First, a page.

This weekend, Kansas City Symphony concertmaster Noah Geller performs his first solo performance in the Symphony's classical series with a beloved work by Beethoven, his Violin Concerto.
A graduate of Juilliard, Geller joined the Kansas City Symphony in September 2012. Previously, he was a member of the Philadelphia Orchestra where he served as acting assistant concertmaster. As concertmaster with the Symphony, Geller’s role is that of a facilitator between the conductor and musicians in reaching an ideal sound.
Opening up the rehearsal process
Nearly 400 people, mostly middle and high school students, are seated in Helzberg Hall for the Kansas City Symphony's open rehearsal; some kids are texting or quietly talking.
"This is what you’re supposed to do," says music director Michael Stern as he welcomes the students. "Have fun. Enjoy the music."
They cheer as he reads the names of their schools in Liberty, Mo., Lawrence, Olathe, and Spring Hill, Kan.
The first work on tap is Bach’s Air on a G String. It's an addition to the program in memory and honor of R. Crosby Kemper, Jr. who died on January 2, at the age of 86. Stern says it demonstrates "how directly and simply music can sound like a prayer."
A moment in the sun
After some enthusiastic applause, the Symphony runs through the more minimalist Fantasia on an Ostinato. This work by contemporary composer John Corigliano was inspired by a movement in Beethoven’s Symphony No. 7.
Stern follows up with detailed feedback and reviews sections. "We need a little more rhythmic definition. Let’s start at 'bump de bump de'," he says, singing the notes. He holds up his baton for the orchestra to begin again, "At 15, and 1, 2, 3."
A short break, then concertmaster Noah Geller walks on stage, in a dark gray suit and collared shirt. At 6’ 4’’, Geller – with glasses and short, tightly curled hair– resembles a taller and slimmer version of actor and comedian Seth Rogen.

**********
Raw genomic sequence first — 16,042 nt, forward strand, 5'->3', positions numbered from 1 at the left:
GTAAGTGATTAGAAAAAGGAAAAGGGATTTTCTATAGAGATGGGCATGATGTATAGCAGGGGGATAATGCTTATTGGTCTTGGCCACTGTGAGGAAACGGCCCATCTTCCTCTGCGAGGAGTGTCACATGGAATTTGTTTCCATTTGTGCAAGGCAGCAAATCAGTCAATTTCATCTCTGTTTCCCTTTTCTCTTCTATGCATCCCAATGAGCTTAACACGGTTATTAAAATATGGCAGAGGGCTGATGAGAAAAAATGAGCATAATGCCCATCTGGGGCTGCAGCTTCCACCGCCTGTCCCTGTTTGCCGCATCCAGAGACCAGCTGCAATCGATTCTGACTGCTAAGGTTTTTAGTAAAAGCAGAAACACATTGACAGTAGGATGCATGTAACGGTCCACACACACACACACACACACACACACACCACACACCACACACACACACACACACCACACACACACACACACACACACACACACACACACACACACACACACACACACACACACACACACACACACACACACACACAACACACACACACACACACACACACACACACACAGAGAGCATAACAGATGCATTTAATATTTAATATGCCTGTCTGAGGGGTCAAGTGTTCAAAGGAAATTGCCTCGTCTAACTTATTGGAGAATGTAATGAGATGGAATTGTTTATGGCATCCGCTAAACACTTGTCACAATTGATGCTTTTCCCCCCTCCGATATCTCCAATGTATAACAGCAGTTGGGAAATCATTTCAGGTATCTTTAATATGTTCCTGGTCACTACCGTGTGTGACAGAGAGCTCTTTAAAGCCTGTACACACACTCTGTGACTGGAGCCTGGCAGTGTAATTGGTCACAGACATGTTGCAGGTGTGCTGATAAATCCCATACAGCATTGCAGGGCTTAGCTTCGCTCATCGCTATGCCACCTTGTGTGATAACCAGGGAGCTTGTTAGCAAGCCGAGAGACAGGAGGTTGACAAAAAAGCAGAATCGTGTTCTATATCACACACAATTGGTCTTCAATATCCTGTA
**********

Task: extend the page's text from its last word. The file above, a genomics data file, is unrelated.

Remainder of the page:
"Ladies and gentlemen, Mr. Noah Geller!" announces Stern.
The orchestra starts to play Beethoven’s Violin Concerto. Geller sways a bit, from side to side to the music, then casually tucks his violin under his chin. He bows lightly, with expression, along with the other violinists, as he stands just to the left of Stern.
Geller has a muscular style with lots of movement, bending his knees. Stern looks over at Geller from time to time; he punctuates the air with his baton, as Geller steps forward on the stage, playing alone, reaching impossibly high notes.
The final note fades, and Geller’s colleagues, holding their instruments, stomp their approval with their feet. Some clap with their hands, or with bows tapping against violins.
"Wasn’t he great?" Stern asks the students who respond with vigorous applause.
Questions and answers
During the question and answer time, Stern calls the Violin Concerto "deceptively simple." And Geller asks the audience, "Did it seem simple?" to laughter. They continue with lively patter and camaraderie.
"Michael Stern. He’ll be here all day," jokes Geller.
Stern says when he and Geller started to talk about a solo, he asked Geller what he'd like to play. "And he said, 'Beethoven.'"
"It’s one of my favorite concertos," says Geller, who's played the violin since the age of 5. He adds that he’s spent the last three to four months "obsessing over the piece."
"It’s obviously very long," he says, when describing the challenges. "It takes a lot of stamina.
"I think for this piece, you have to have your own voice. There’s no way to fake it. If you don’t understand the structure, the essence of the music, it’s not going to come off well."
Kansas City Symphony presents John Corigliano's Fantasia on an Ostinato, Beethoven's Violin Concerto, with Noah Geller on violin, and Beethoven's Symphony No. 7, January 10 - 12, 2014, Kauffman Center for the Performing Arts, 1601 Broadway, Kansas City, Mo.
Bach's Air on a G String will also be performed in memorial and honor of R. Crosby Kemper, Jr.